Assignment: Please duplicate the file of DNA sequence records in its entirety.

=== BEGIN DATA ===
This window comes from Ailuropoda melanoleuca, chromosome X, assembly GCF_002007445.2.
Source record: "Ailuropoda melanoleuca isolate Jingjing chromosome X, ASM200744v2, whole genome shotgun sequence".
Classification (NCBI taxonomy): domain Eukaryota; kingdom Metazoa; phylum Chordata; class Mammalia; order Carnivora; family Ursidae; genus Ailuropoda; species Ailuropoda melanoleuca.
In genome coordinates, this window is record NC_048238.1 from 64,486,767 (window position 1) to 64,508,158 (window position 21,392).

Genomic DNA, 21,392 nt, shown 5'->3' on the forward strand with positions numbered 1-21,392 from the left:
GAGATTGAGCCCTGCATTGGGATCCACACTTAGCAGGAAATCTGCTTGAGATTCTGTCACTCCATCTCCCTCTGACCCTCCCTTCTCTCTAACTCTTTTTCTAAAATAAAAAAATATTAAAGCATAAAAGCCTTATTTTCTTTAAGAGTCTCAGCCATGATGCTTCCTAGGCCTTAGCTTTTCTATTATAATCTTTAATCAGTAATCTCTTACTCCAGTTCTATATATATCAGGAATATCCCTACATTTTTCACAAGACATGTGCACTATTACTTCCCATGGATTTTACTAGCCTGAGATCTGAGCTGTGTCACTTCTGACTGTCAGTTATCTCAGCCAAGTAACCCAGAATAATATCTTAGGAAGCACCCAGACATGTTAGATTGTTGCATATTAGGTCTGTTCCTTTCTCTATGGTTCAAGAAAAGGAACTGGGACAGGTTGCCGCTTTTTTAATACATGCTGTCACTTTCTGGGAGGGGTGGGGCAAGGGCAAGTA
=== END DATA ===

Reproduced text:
This window comes from Ailuropoda melanoleuca, chromosome X, assembly GCF_002007445.2.
Source record: "Ailuropoda melanoleuca isolate Jingjing chromosome X, ASM200744v2, whole genome shotgun sequence".
Classification (NCBI taxonomy): domain Eukaryota; kingdom Metazoa; phylum Chordata; class Mammalia; order Carnivora; family Ursidae; genus Ailuropoda; species Ailuropoda melanoleuca.
In genome coordinates, this window is record NC_048238.1 from 64,486,767 (window position 1) to 64,508,158 (window position 21,392).

Genomic DNA, 21,392 nt, shown 5'->3' on the forward strand with positions numbered 1-21,392 from the left:
GAGATTGAGCCCTGCATTGGGATCCACACTTAGCAGGAAATCTGCTTGAGATTCTGTCACTCCATCTCCCTCTGACCCTCCCTTCTCTCTAACTCTTTTTCTAAAATAAAAAAATATTAAAGCATAAAAGCCTTATTTTCTTTAAGAGTCTCAGCCATGATGCTTCCTAGGCCTTAGCTTTTCTATTATAATCTTTAATCAGTAATCTCTTACTCCAGTTCTATATATATCAGGAATATCCCTACATTTTTCACAAGACATGTGCACTATTACTTCCCATGGATTTTACTAGCCTGAGATCTGAGCTGTGTCACTTCTGACTGTCAGTTATCTCAGCCAAGTAACCCAGAATAATATCTTAGGAAGCACCCAGACATGTTAGATTGTTGCATATTAGGTCTGTTCCTTTCTCTATGGTTCAAGAAAAGGAACTGGGACAGGTTGCCGCTTTTTTAATACATGCTGTCACTTTCTGGGAGGGGTGGGGCAAGGGCAAGTA